Alexander, who has instructed Alan Steinfeld QC of 24 Old Buildings and Tom Lowe of Wilberforce Chambers, is the first to admit that the cases are complex and require an enormous amount of legal legwork, particularly as Class Law has only eight lawyers. He mentions that any single independent financial advisers (IFA) may have advised on three or four products, all of which have to be examined, plus there is the issue of separating the good trusts from the bad.
Further difficulties stem from the fact that claimants are targeting a raft of different organisations related to the setting up of the splits, ranging from the marketers of the splits to the sponsoring banks. There are also the designers of the splits’ structure, the investment scheme managers and the IFAs, from one-man bands through to the UK’s largest.
This multiplicity of target groups contrasts with most other class actions, in which the claims are more similar and there is often just one type of defendant. This is the case with Class Law’s other actions, such as for of Equitable Life’s policyholders, the Railtrack Shareholders Action Group and the victims of Foot-and-Mouth.
There are further complexities. The litigation will go beyond the issue of whether the zero shares were wrongly promoted as being low risk. Split trusts made use of cross-investments in other splits, with the result that a chain of investments were adversely affected by one investment that went badly. The Commons Treasury Select Committee found in February that these cross-investments were more volatile and more difficult to understand and monitor than had been previously apparent. Class Law and Leon Kaye will no doubt be hoping to introduce this evidence to show that the trusts were partly to blame for the failure of the splits. This will be no easy task, as the Commons committee has pointed out.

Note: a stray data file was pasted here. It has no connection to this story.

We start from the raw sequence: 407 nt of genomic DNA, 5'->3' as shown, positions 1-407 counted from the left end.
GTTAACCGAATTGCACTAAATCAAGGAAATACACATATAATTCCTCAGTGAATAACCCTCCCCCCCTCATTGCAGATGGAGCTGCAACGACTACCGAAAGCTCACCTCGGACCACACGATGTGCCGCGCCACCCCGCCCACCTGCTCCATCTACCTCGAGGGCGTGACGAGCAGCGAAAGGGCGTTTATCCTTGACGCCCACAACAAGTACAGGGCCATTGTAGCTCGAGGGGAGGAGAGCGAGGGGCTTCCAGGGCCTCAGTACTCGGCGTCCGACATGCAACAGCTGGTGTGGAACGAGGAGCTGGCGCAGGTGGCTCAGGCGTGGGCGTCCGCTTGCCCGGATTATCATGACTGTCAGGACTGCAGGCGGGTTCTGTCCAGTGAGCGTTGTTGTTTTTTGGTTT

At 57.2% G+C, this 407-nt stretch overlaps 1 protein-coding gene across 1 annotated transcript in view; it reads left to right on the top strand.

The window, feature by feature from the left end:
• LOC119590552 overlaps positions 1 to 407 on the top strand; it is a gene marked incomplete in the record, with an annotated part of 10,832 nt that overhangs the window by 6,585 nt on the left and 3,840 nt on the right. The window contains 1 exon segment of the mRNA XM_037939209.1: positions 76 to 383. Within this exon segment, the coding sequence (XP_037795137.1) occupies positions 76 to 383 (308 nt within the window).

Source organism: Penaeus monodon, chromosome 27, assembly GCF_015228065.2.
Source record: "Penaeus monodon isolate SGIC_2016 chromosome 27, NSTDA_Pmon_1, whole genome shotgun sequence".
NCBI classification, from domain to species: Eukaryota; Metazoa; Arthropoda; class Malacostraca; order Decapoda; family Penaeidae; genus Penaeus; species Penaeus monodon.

Lawyers will also have to consider the extent to which investors were kept in the dark over the trusts’ use of so-called ‘gearing’. This involved trusts taking out bank loans on the presumption that they would pay them back with less interest than they were paying in proportions of profits or pre-agreed rates to splits policyholders. Banks were often repaid first, leaving policyholders without the monies owed to them.
Nevertheless, Class Law first pursued a single trial as the way to resolve the vast number of claims, and may return to that tactic. Richards Butler partner Charles Hewetson, acting for one of the defendants, says: “The big concern for me is how, where a trust has 1,000 investment customers who used different IFAs, were shown different literature and invested through different things, you can make a group litigation with identical claims in a class action. How can you avoid looking at this on an individual basis?”
Meanwhile, we wait to see how Class Law will develop its previous claim accusing the Financial Services Authority (FSA) of gross negligence for not acting on warnings from Guernsey’s financial regulator about the risks of split caps. Alexander says this is on hold pending the outcome of the litigation. We also wait on whether Class Law will do what it has been promising for many months and actually file complaints before the European Commission against the FSA over its regulation of Independent Insurance.